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Cameras/Jetters Tricks

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  • Cameras/Jetters Tricks

    I am in the process of purchasing a jetter not from ridgid .I am also looking at buying both sea snakes and tool box monitor.
    Has any one got any advice/tricks with using camera&jetters specially getting around traps or broken terracotta.

  • #2

    Good luck with the SeeSnake and ToolCase set up I really like mine.

    As far as getting around a hard spot with either pieces it depends on how badly broken the terracotta is. If I suspected a break I would try and use the camera first to analyze the problem.

    If the pipe is broken you likely will have to locate and dig up the line either way. If you are trying to get past it as a temporary thing there are some tricks.

    If you have a vibra-pluse on your jetter it will, for lsck of a better word, bounce around inside the pipe. Just keep attacking the same area until you get past it. If you do not have a vibra-pluse you can throttle your volume.

    With the SeeSnake you can give a twist to the push rod as you try to pass the bad spot and it may help you get past it.

    Just remember anytime you are trying to get past a spot that is broken and hard to get around you run the risk of getting stuck and damaging your equipment. Make sure it is worth it to get around the hard spot before you commit yourself.

    Good luck - Mark
    "Somewhere a Village is Missing Twelve Idiots!" - Casey Anthony

    I never lost a cent on the jobs I didn't get!


    • #3

      going through a trap is very hard on a camera and push rod. the trap that they demo on at trade shows are brand new abs plastic. the demo is set up to show how easy it is. in the real world this is not so. a trap will cause tremendous friction and will cut into your camera cable. chances are you will not get too far into the line. my professional opinion is don't run your camera into a trap. go around it from a c/o or vent line if possible.

      getting a jetter to get past or through a trap is also difficult. depending on the size of the hose, psi and volume of the machine and nozzle selection. a jetter is limited to how far it will pull based on how much friction the hose will generate. the more friction the less pull. once again if you can avoid the trap great.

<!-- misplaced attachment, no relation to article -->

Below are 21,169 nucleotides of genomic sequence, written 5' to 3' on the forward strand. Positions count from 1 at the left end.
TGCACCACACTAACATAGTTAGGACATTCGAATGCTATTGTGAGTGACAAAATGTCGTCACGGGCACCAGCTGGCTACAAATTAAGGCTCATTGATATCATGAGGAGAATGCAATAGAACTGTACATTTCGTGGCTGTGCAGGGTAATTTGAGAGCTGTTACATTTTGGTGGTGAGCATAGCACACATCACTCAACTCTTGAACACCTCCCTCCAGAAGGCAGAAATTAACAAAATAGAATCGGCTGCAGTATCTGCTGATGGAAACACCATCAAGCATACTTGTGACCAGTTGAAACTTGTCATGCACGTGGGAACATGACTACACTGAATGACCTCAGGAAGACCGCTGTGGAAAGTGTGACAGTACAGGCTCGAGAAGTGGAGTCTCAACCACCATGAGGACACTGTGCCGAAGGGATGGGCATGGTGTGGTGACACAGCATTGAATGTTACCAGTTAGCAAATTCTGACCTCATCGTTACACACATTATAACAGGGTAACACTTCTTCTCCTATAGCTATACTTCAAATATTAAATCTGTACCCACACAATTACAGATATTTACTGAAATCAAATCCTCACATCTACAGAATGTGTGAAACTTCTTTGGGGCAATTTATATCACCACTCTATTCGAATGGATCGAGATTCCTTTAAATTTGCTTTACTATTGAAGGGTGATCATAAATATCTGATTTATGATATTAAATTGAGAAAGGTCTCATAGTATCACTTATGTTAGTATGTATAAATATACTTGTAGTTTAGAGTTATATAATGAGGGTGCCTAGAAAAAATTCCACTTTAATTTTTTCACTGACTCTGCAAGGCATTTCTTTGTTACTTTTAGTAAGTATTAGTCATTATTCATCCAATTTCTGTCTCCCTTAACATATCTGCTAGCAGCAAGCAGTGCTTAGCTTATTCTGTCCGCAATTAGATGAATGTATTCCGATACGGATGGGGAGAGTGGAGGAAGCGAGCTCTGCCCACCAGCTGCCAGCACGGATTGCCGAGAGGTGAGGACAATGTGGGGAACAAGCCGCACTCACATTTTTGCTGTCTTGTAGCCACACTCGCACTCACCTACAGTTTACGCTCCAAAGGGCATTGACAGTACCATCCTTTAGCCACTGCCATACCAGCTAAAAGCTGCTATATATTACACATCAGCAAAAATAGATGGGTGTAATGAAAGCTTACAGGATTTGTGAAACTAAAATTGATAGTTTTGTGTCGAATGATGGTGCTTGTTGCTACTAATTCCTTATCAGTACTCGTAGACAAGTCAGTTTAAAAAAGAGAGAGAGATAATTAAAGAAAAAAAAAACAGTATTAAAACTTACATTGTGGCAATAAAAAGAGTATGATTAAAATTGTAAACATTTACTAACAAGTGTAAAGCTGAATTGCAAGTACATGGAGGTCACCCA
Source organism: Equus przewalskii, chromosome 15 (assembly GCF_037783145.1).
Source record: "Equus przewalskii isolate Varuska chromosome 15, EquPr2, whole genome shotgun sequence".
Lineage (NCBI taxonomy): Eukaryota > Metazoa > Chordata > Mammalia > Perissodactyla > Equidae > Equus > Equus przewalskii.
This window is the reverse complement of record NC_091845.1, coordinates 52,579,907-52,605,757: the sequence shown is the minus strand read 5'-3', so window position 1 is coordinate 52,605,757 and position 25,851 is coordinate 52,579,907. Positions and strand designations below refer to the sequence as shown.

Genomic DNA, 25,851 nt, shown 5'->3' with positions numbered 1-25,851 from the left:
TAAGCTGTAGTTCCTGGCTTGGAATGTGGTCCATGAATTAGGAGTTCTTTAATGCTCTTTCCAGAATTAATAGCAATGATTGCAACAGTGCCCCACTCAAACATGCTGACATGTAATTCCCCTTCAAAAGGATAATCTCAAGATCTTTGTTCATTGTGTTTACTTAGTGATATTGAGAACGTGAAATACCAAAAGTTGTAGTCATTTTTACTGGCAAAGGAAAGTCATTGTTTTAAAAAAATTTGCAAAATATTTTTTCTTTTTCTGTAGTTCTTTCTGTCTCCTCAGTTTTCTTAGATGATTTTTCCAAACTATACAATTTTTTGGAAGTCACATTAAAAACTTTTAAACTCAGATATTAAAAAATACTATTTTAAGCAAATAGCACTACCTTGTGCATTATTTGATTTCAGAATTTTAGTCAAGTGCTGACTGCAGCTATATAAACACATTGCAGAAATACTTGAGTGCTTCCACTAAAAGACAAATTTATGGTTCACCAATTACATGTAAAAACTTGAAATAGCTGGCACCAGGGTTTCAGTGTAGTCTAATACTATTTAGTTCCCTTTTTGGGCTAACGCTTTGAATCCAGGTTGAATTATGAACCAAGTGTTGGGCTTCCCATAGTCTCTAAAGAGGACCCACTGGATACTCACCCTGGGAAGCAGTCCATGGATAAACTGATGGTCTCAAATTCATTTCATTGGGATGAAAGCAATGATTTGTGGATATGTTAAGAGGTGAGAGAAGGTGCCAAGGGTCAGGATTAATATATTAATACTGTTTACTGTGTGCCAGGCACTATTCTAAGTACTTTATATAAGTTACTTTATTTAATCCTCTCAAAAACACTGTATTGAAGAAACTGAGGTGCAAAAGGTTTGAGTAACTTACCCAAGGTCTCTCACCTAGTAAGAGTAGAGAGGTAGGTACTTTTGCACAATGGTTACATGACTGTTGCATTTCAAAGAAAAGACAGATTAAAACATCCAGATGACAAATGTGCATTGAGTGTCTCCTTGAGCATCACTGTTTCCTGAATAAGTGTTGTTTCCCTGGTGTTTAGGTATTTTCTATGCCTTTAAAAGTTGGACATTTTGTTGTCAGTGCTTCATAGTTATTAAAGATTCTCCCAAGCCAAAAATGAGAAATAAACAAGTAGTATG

i use a custom made stainless steel jetter hose for smaller lines. this allows me to cut down the friction while maintaining a good flow. the hose is a small o.d with a minimun wall thickness. most trap hoses are very restrictive due to the wall thickness of the hose. this cuts down on your pressure and volume. a proper nozzle is also very important. i use a spring leader on my smaller lines. this allows the nozzle to hit the turn and glide around it without binding. vibra pulse is nice for the long run. it will help some on hard turns. i find that turning the hose while trying to get around will help. a foot pedal controll valve will give you a much larger pulse when you need it. this is also an excellant safety feature. it frees up both hands and gives you full controll over your water flow.

      a jetter is more likely to get hung up on a broken line as it will dig into the surrounding soil as it moves fowards. it doesn't have eyes like a camera. a camera has eyss and you will be able to keep youself from getting into trouble. proper spacers will prevent the camera head from falling through most defects and breaks. monitor your picture and go slow with caution on the bad stuff.
      in my 8 years of owning cameras, i've never been stuck, where i couldn't get out of. although i once found someone elses camera broken off in a line out to the alley.

      if you can avoid traps with a camera or a jetter, you will be much happier with your large investment of $$$. a broken camera is very expensive to fix. a broken push rod will shorten up your total camera length, once it's repaired.

      how about a trip to australia for some hands on training? it's been 15 years since i was there. where in australia are you?